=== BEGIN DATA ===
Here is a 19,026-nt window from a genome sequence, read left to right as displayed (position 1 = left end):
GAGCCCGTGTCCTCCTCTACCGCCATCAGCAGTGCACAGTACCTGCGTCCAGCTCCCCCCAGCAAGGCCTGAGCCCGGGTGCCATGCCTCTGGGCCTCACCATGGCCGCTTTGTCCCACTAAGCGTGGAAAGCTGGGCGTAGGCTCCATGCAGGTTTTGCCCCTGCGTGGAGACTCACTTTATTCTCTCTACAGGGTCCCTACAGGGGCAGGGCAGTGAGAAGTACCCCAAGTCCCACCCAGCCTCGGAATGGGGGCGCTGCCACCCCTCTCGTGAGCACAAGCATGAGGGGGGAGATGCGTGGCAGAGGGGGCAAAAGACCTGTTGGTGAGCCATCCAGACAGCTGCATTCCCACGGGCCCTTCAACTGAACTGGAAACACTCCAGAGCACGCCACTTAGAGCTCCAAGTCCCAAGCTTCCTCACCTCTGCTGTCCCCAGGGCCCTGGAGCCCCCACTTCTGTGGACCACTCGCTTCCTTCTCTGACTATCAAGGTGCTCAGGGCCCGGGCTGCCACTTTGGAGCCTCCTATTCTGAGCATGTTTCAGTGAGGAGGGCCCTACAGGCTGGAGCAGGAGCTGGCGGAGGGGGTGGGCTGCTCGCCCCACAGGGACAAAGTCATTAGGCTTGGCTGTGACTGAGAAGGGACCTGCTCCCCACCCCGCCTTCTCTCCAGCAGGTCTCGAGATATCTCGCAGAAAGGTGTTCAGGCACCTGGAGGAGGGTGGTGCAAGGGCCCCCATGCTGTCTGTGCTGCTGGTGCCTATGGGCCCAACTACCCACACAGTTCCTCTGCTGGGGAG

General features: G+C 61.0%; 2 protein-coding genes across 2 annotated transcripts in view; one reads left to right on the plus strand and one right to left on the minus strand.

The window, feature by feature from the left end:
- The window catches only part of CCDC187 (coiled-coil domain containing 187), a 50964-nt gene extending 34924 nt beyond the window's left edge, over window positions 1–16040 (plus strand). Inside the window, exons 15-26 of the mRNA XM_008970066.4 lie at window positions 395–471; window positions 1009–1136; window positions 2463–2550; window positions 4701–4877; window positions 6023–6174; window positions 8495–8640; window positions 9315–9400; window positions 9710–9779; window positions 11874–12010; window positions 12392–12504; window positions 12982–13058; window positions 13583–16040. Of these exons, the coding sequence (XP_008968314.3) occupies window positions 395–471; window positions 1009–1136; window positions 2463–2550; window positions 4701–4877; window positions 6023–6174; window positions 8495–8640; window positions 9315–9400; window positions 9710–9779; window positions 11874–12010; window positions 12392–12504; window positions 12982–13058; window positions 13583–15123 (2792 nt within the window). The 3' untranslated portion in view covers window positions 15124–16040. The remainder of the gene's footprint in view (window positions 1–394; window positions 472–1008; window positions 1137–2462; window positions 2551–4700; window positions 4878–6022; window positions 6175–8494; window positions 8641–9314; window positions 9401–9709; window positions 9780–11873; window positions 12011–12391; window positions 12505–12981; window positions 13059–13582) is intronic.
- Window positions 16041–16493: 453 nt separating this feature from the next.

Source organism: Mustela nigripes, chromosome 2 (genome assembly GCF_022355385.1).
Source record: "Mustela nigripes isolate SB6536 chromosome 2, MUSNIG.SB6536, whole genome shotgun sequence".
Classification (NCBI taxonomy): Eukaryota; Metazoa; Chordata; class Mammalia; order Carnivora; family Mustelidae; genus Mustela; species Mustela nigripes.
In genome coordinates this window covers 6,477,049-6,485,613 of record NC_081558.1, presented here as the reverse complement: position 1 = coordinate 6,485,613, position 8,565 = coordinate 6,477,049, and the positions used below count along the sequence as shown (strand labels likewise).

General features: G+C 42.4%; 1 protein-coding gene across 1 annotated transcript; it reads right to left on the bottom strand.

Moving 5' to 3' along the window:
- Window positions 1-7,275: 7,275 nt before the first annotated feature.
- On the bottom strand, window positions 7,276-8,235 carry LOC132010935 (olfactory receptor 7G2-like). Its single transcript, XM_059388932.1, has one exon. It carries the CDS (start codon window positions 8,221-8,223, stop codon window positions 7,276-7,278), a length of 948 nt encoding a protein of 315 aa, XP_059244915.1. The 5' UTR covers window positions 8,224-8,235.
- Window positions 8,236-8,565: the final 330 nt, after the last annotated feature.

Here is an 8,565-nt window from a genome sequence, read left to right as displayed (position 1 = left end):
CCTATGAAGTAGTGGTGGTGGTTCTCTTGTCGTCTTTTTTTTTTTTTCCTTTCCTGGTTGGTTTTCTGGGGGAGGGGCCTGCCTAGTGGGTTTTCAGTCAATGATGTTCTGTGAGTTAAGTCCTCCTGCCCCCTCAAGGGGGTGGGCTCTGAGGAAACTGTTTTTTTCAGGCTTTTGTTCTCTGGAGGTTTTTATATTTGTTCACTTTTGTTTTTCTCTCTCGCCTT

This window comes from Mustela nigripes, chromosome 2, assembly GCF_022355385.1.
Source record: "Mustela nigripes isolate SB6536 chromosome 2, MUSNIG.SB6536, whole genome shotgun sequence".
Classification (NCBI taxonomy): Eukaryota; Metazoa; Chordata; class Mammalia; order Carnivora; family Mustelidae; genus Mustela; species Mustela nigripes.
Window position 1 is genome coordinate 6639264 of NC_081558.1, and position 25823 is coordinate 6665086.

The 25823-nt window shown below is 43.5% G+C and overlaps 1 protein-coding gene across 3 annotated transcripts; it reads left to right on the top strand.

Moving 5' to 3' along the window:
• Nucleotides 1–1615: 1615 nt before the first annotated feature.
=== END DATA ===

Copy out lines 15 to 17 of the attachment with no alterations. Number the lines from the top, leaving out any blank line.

- Window positions 8,236-8,565: the final 330 nt, after the last annotated feature.

Here is an 8,565-nt window from a genome sequence, read left to right as displayed (position 1 = left end):
CCTATGAAGTAGTGGTGGTGGTTCTCTTGTCGTCTTTTTTTTTTTTTCCTTTCCTGGTTGGTTTTCTGGGGGAGGGGCCTGCCTAGTGGGTTTTCAGTCAATGATGTTCTGTGAGTTAAGTCCTCCTGCCCCCTCAAGGGGGTGGGCTCTGAGGAAACTGTTTTTTTCAGGCTTTTGTTCTCTGGAGGTTTTTATATTTGTTCACTTTTGTTTTTCTCTCTCGCCTT